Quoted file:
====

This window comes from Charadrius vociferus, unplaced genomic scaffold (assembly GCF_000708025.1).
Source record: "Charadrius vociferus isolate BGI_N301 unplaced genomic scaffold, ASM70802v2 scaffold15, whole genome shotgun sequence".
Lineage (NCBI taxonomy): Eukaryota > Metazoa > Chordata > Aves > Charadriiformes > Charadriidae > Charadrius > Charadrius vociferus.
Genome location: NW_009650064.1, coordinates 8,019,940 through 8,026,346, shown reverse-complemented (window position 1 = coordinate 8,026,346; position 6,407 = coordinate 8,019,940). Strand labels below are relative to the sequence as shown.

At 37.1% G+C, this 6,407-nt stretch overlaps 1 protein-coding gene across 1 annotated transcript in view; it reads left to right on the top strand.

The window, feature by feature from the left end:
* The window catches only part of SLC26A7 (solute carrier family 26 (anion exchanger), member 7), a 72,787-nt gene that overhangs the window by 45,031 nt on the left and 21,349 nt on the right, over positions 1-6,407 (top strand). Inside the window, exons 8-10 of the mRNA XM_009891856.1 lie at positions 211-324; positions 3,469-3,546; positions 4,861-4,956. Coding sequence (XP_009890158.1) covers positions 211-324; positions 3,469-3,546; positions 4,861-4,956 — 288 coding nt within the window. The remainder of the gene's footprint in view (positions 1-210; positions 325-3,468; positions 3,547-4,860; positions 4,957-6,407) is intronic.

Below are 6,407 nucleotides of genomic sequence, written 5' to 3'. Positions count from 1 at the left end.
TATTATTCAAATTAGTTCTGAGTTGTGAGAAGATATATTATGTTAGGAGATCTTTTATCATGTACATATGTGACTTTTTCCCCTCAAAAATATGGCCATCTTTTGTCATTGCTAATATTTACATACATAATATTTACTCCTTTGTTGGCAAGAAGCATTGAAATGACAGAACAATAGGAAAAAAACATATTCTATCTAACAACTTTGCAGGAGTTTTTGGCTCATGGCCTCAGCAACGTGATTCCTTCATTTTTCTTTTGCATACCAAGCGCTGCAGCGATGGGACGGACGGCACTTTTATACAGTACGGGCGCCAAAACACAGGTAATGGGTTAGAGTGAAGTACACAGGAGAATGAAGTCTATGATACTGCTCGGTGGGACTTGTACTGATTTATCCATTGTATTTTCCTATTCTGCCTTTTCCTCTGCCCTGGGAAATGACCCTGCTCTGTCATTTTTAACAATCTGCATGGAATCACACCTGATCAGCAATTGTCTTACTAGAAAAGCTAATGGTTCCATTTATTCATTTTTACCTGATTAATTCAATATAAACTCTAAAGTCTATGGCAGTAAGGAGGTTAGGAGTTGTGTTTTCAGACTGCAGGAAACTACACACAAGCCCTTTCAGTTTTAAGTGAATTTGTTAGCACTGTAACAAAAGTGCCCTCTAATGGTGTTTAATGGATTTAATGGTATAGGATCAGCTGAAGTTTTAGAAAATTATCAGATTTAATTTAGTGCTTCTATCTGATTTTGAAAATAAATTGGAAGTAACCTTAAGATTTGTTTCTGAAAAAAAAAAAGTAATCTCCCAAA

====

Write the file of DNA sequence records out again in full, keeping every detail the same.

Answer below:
This window comes from Charadrius vociferus, unplaced genomic scaffold (assembly GCF_000708025.1).
Source record: "Charadrius vociferus isolate BGI_N301 unplaced genomic scaffold, ASM70802v2 scaffold15, whole genome shotgun sequence".
Lineage (NCBI taxonomy): Eukaryota > Metazoa > Chordata > Aves > Charadriiformes > Charadriidae > Charadrius > Charadrius vociferus.
Genome location: NW_009650064.1, coordinates 8,019,940 through 8,026,346, shown reverse-complemented (window position 1 = coordinate 8,026,346; position 6,407 = coordinate 8,019,940). Strand labels below are relative to the sequence as shown.

At 37.1% G+C, this 6,407-nt stretch overlaps 1 protein-coding gene across 1 annotated transcript in view; it reads left to right on the top strand.

The window, feature by feature from the left end:
* The window catches only part of SLC26A7 (solute carrier family 26 (anion exchanger), member 7), a 72,787-nt gene that overhangs the window by 45,031 nt on the left and 21,349 nt on the right, over positions 1-6,407 (top strand). Inside the window, exons 8-10 of the mRNA XM_009891856.1 lie at positions 211-324; positions 3,469-3,546; positions 4,861-4,956. Coding sequence (XP_009890158.1) covers positions 211-324; positions 3,469-3,546; positions 4,861-4,956 — 288 coding nt within the window. The remainder of the gene's footprint in view (positions 1-210; positions 325-3,468; positions 3,547-4,860; positions 4,957-6,407) is intronic.

Below are 6,407 nucleotides of genomic sequence, written 5' to 3'. Positions count from 1 at the left end.
TATTATTCAAATTAGTTCTGAGTTGTGAGAAGATATATTATGTTAGGAGATCTTTTATCATGTACATATGTGACTTTTTCCCCTCAAAAATATGGCCATCTTTTGTCATTGCTAATATTTACATACATAATATTTACTCCTTTGTTGGCAAGAAGCATTGAAATGACAGAACAATAGGAAAAAAACATATTCTATCTAACAACTTTGCAGGAGTTTTTGGCTCATGGCCTCAGCAACGTGATTCCTTCATTTTTCTTTTGCATACCAAGCGCTGCAGCGATGGGACGGACGGCACTTTTATACAGTACGGGCGCCAAAACACAGGTAATGGGTTAGAGTGAAGTACACAGGAGAATGAAGTCTATGATACTGCTCGGTGGGACTTGTACTGATTTATCCATTGTATTTTCCTATTCTGCCTTTTCCTCTGCCCTGGGAAATGACCCTGCTCTGTCATTTTTAACAATCTGCATGGAATCACACCTGATCAGCAATTGTCTTACTAGAAAAGCTAATGGTTCCATTTATTCATTTTTACCTGATTAATTCAATATAAACTCTAAAGTCTATGGCAGTAAGGAGGTTAGGAGTTGTGTTTTCAGACTGCAGGAAACTACACACAAGCCCTTTCAGTTTTAAGTGAATTTGTTAGCACTGTAACAAAAGTGCCCTCTAATGGTGTTTAATGGATTTAATGGTATAGGATCAGCTGAAGTTTTAGAAAATTATCAGATTTAATTTAGTGCTTCTATCTGATTTTGAAAATAAATTGGAAGTAACCTTAAGATTTGTTTCTGAAAAAAAAAAAGTAATCTCCCAAA